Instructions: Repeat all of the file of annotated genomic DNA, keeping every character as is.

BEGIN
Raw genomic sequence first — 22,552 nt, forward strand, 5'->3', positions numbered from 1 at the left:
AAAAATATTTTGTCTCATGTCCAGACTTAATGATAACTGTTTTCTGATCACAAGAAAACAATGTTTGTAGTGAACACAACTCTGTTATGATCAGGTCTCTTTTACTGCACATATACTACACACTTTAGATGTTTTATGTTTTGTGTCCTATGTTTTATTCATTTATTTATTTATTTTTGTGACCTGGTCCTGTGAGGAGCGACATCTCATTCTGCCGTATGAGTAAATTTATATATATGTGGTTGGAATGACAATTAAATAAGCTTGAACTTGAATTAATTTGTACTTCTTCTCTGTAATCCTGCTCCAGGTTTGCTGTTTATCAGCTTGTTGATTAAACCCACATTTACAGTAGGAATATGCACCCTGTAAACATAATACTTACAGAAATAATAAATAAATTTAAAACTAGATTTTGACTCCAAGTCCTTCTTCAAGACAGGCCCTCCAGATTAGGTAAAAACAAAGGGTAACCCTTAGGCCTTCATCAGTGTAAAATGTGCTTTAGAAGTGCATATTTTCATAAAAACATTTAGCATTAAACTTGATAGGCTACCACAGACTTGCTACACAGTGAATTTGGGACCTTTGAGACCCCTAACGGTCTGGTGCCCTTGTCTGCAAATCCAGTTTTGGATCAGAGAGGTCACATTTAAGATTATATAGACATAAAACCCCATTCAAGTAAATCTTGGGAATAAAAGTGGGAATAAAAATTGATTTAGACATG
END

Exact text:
Raw genomic sequence first — 22,552 nt, forward strand, 5'->3', positions numbered from 1 at the left:
AAAAATATTTTGTCTCATGTCCAGACTTAATGATAACTGTTTTCTGATCACAAGAAAACAATGTTTGTAGTGAACACAACTCTGTTATGATCAGGTCTCTTTTACTGCACATATACTACACACTTTAGATGTTTTATGTTTTGTGTCCTATGTTTTATTCATTTATTTATTTATTTTTGTGACCTGGTCCTGTGAGGAGCGACATCTCATTCTGCCGTATGAGTAAATTTATATATATGTGGTTGGAATGACAATTAAATAAGCTTGAACTTGAATTAATTTGTACTTCTTCTCTGTAATCCTGCTCCAGGTTTGCTGTTTATCAGCTTGTTGATTAAACCCACATTTACAGTAGGAATATGCACCCTGTAAACATAATACTTACAGAAATAATAAATAAATTTAAAACTAGATTTTGACTCCAAGTCCTTCTTCAAGACAGGCCCTCCAGATTAGGTAAAAACAAAGGGTAACCCTTAGGCCTTCATCAGTGTAAAATGTGCTTTAGAAGTGCATATTTTCATAAAAACATTTAGCATTAAACTTGATAGGCTACCACAGACTTGCTACACAGTGAATTTGGGACCTTTGAGACCCCTAACGGTCTGGTGCCCTTGTCTGCAAATCCAGTTTTGGATCAGAGAGGTCACATTTAAGATTATATAGACATAAAACCCCATTCAAGTAAATCTTGGGAATAAAAGTGGGAATAAAAATTGATTTAGACATG